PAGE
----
Driving along the road that winds up the eastern flank of Parnitha, where the city of Athens suddenly gives way to dense forest, I’m feeling apprehensive. I’ve arranged a mountain biking tour through this national park, but I fear that what sounded like an invigorating day out in nature may turn out to be an arduous slog.
My guide is Giannis Chelis, the director of activities of Trekking Hellas Parnitha in the mountain refuge of Bafi. Earlier in the week, he had outlined some of the routes we might take. It won’t be my first time on a bike, but as he described one of the more popular routes—over 16 kilometres, a gradient of 35% in places, and hundreds of metres in elevation change, a troubling image came to mind: endless stretches of Tour de France-esque steepness and me disconsolately pushing the bike on foot, wondering why I had signed up for this.
“Let’s take it easy at first and see how we go,” I had told him.
Welcome to the Wilderness
After a 15-minute drive from the base of the mountain, the road levels out at about 1000m. Parnitha, one of four mountains that surround the Athenian basin, is by far the wildest. While the other three—Hymettus, Penteli and Aigaleo—also have forested parts, you rarely feel as if you have really left the city. Parnitha, on the other hand, is a proper wilderness, a true “mountain’s mountain”—despite being less than an hour away from the city centre.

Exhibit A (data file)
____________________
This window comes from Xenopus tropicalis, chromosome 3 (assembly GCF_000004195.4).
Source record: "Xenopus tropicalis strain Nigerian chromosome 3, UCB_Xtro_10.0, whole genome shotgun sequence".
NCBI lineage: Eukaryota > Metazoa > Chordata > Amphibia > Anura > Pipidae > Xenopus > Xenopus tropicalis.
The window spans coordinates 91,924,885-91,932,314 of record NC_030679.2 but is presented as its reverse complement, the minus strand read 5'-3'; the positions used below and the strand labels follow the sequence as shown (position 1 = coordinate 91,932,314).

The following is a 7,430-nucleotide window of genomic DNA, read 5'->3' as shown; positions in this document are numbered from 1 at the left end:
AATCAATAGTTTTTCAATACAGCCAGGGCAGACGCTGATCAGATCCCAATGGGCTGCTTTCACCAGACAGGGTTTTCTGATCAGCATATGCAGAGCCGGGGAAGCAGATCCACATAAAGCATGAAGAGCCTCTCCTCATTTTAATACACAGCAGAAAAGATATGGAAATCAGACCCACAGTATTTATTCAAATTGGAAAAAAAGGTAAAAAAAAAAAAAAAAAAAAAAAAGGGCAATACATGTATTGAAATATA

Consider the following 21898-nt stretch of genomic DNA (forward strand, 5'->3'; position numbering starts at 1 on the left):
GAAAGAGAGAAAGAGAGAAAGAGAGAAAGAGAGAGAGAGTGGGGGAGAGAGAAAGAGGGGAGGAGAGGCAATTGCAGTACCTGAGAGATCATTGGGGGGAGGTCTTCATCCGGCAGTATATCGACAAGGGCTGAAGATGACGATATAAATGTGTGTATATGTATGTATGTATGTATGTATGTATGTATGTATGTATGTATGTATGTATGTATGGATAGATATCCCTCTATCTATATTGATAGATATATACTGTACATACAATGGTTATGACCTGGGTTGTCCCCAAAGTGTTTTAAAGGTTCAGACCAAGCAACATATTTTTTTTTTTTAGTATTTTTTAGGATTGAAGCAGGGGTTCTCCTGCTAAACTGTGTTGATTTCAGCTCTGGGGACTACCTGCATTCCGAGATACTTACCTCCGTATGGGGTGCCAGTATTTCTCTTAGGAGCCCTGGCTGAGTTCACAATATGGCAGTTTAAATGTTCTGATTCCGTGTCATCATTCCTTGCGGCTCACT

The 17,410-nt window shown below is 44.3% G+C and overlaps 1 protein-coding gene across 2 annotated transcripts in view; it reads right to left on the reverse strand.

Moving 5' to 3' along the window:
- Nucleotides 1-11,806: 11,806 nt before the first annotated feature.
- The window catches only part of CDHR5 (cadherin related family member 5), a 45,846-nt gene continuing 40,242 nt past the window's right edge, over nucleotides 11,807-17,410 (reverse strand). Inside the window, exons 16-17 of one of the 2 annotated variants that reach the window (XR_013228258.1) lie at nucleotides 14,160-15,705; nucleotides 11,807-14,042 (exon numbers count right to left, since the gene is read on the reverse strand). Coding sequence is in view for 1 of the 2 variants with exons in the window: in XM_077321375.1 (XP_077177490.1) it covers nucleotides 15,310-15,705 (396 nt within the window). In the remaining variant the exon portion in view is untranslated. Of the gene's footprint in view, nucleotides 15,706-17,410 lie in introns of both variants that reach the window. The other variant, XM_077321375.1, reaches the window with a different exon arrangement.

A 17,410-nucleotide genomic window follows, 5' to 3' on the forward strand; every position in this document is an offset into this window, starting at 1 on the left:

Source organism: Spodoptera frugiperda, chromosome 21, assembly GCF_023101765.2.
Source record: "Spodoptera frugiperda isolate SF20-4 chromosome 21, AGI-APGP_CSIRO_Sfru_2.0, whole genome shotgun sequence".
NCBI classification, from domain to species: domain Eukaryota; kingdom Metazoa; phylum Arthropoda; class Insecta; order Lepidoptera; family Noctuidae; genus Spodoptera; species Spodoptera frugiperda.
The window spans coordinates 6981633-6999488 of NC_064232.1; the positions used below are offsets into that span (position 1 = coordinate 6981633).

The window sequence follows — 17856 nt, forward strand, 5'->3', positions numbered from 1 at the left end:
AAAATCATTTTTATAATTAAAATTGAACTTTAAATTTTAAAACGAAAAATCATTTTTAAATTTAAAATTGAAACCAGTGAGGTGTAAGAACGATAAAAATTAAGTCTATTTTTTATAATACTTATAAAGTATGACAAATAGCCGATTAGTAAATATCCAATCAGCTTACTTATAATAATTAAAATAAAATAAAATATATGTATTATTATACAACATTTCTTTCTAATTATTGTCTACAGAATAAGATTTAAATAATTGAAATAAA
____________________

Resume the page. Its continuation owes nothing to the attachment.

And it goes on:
The landscape here is wild, with rocky hills covered in scrub in places, and dense, mature forests of fir and black pine in others. The weather is also different. I left downtown Athens in warm autumn sunshine. Here there is a distinct touch of winter to the thinner air. The city is still visible, indeed the view is superb, but a hazy atmosphere makes it seem unreal, like a video game backdrop that you can see but never reach. All I can hear are the birds and the breeze.
From Bafi to Adventure
I meet Giannis at the Bafi refuge, an attractive mountain lodge where many of the mountain’s visitors end up for a warm bowl of soup or hearty sausages after a day out in the fresh air.